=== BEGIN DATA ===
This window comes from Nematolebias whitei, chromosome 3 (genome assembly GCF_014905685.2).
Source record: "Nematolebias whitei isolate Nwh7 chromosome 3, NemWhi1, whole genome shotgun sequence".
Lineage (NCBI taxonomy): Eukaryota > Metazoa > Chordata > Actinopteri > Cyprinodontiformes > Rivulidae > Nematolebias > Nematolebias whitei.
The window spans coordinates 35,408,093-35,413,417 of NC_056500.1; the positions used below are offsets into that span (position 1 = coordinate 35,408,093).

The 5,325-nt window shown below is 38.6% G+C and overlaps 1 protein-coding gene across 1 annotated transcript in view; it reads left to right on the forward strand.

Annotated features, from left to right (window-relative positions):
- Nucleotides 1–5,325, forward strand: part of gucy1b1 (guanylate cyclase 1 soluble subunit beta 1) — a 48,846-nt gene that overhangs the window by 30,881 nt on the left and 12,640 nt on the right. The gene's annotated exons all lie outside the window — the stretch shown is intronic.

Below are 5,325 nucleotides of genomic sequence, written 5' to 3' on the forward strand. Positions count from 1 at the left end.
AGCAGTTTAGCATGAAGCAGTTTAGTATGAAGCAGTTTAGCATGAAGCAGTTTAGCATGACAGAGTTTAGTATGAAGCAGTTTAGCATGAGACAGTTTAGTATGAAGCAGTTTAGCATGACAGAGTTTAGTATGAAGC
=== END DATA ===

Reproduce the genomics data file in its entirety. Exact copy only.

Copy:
This window comes from Nematolebias whitei, chromosome 3 (genome assembly GCF_014905685.2).
Source record: "Nematolebias whitei isolate Nwh7 chromosome 3, NemWhi1, whole genome shotgun sequence".
Lineage (NCBI taxonomy): Eukaryota > Metazoa > Chordata > Actinopteri > Cyprinodontiformes > Rivulidae > Nematolebias > Nematolebias whitei.
The window spans coordinates 35,408,093-35,413,417 of NC_056500.1; the positions used below are offsets into that span (position 1 = coordinate 35,408,093).

The 5,325-nt window shown below is 38.6% G+C and overlaps 1 protein-coding gene across 1 annotated transcript in view; it reads left to right on the forward strand.

Annotated features, from left to right (window-relative positions):
- Nucleotides 1–5,325, forward strand: part of gucy1b1 (guanylate cyclase 1 soluble subunit beta 1) — a 48,846-nt gene that overhangs the window by 30,881 nt on the left and 12,640 nt on the right. The gene's annotated exons all lie outside the window — the stretch shown is intronic.

Below are 5,325 nucleotides of genomic sequence, written 5' to 3' on the forward strand. Positions count from 1 at the left end.
AGCAGTTTAGCATGAAGCAGTTTAGTATGAAGCAGTTTAGCATGAAGCAGTTTAGCATGACAGAGTTTAGTATGAAGCAGTTTAGCATGAGACAGTTTAGTATGAAGCAGTTTAGCATGACAGAGTTTAGTATGAAGC